Ultimately, an even more watered-down version was signed into law. Hedging activities will get a pass. Banks will be able to maintain a small stake in alternative investments. As far as other market activities go, Section 619 of the Dodd-Frank law simply says: "A banking entity shall not engage in proprietary trading."
Now, it's up to regulators to decide what that means. In the meantime, banks are figuring out what to do with their outright prop desks - particularly Goldman Sachs, whose trading operation is huge - and testing the waters with regulators to gauge what activities will be frowned upon.
Unfortunately, some of the discussion surrounding proprietary trading has been a little off-point. For example, one
prominent article this week seemed to mingle the idea of outright prop trading with the other types of activities described above.
Joseph Schenk, managing partner of the prop-trading firm First New York Securities, says that, in general, people "
don't seem to understand the distinction between market-making and prop trading. I do think that there's a little bit of a sensationalism going on with it."
Trading faux pas at JPMorgan and Goldman Sachs during the second quarter have also been cited as foreboding signs of what's to come. Yet the financial reform bill wasn't even passed until July. Trading activity through June had little to do with the post-Volcker world.
Furthermore, the amount of money involved in the bad trades was relatively small. JPMorgan lost $100 million on a bad coal bet, while Goldman lost $250 million on a poor hedging strategy on volatility. Those trades compare with net earnings of $4.8 billion and $613 million, respectively, during the quarter.
As Schenk points out: "You see they lost $100 million, and that looks like a lot of money. Well, what they don't tell you is that they could have made $200 million the day before."
The confusion has also been fueled by commentators who promote nefarious conspiracy theories about Wall Street's ability to game the system. It's true that banks have talented "loophole lawyers" who come up with creative ways to get around regulations. But the criticism fails to acknowledge that Wall Street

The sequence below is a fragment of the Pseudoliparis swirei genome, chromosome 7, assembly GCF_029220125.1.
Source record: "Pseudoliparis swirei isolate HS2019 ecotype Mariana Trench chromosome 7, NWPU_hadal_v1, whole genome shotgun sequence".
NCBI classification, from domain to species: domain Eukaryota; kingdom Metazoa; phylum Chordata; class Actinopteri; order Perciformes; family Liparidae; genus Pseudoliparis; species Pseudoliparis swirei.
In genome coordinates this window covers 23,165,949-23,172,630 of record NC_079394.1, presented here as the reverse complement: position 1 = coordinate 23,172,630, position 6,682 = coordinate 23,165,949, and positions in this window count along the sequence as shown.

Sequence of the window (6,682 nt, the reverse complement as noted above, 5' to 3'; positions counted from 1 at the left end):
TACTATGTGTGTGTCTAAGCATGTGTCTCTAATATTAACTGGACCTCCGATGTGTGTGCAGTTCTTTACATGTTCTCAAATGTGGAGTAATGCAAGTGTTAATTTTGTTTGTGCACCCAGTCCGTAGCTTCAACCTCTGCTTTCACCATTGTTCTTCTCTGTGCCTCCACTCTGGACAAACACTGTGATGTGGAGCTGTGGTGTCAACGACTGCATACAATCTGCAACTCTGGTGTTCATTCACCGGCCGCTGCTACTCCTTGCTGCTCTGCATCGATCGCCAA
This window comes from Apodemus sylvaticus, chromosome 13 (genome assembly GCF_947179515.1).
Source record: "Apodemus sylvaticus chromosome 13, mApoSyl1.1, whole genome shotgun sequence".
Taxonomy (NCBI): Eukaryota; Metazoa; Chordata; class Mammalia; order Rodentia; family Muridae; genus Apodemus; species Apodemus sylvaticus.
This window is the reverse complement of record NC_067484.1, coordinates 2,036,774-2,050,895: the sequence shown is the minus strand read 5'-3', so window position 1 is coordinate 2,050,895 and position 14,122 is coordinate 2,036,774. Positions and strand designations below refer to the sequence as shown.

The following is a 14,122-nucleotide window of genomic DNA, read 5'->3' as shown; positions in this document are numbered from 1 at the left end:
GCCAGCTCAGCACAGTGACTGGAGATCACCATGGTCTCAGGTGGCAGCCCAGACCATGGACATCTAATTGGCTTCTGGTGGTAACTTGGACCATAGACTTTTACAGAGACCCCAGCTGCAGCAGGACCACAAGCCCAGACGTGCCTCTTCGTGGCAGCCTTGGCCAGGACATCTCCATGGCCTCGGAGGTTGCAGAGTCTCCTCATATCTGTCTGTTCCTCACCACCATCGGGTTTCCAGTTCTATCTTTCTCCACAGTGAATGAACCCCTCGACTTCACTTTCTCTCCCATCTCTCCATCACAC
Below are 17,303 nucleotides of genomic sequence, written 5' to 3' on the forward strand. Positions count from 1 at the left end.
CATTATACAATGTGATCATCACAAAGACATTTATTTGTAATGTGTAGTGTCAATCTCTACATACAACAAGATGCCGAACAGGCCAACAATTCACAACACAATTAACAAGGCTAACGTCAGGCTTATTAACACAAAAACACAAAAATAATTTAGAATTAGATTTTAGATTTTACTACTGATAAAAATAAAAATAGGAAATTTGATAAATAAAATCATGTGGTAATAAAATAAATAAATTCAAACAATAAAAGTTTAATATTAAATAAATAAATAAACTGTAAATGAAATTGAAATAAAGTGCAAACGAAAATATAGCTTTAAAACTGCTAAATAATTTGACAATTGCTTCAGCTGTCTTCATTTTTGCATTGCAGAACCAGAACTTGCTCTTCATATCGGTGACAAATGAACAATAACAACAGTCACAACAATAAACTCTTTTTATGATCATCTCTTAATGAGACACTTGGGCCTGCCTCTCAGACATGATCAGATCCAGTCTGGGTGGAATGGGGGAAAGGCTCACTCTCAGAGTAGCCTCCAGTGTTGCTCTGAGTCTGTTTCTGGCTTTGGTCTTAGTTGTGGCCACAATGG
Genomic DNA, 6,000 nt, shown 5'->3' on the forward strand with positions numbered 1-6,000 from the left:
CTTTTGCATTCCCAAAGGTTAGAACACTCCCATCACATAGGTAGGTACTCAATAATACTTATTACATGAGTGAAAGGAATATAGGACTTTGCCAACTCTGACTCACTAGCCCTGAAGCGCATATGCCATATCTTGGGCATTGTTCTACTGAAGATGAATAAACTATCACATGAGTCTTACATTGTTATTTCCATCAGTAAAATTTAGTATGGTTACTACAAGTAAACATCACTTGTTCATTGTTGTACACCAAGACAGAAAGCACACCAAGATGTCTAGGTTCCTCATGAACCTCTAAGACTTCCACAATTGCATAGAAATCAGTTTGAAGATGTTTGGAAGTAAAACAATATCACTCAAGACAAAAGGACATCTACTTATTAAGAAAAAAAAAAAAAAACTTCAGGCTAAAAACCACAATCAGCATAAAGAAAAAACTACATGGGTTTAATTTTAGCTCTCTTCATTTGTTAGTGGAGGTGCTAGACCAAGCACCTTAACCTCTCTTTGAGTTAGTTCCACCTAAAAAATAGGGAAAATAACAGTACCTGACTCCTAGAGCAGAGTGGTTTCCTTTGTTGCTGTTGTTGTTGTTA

the system and it's trying to figure out how to make money in a new world order.
Going forward, Williams thinks regulators will have to limit the definition of "proprietary trading," to encompass risky, speculative activities. Otherwise, not only will a key pillar of revenue and profit go "the way of the dodo bird," he says, but a huge source of capital that drives the economy will go to waste.
"If a bank takes its own capital and invests in AAA securities, clearly that's speculative, but is it risky?" Williams points out.
Schenk and his partner, Donald Motschwiller, generally agree with Williams' assessment. Nonetheless, they've been contacted by scores of job applicants and recruiters in what Motschwiller calls "the poke and probe phase" before bonus season. Even though big Wall Street banks have been looking for ways to retain their best and brightest, some are out greener pastures just in case.
But it seems that "prop trading" is so hard to define, even Wall Street isn't sure what it means.
"Invariably, we have people who show up here and say, 'Oh gee, I was a great prop trader,'" says Schenk. "You kind of pry a little, pry a little, pry a little and find out they were actually a great market maker."
--Written by Lauren Tara LaCapra in New York.
>To contact the writer of this article, click here:
Lauren Tara LaCapra
>To follow the writer on Twitter, go to
>To submit a news tip, send an email to:
Disclosure: TheStreet's editorial policy prohibits staff editors, reporters and analysts from holding positions in any individual stocks.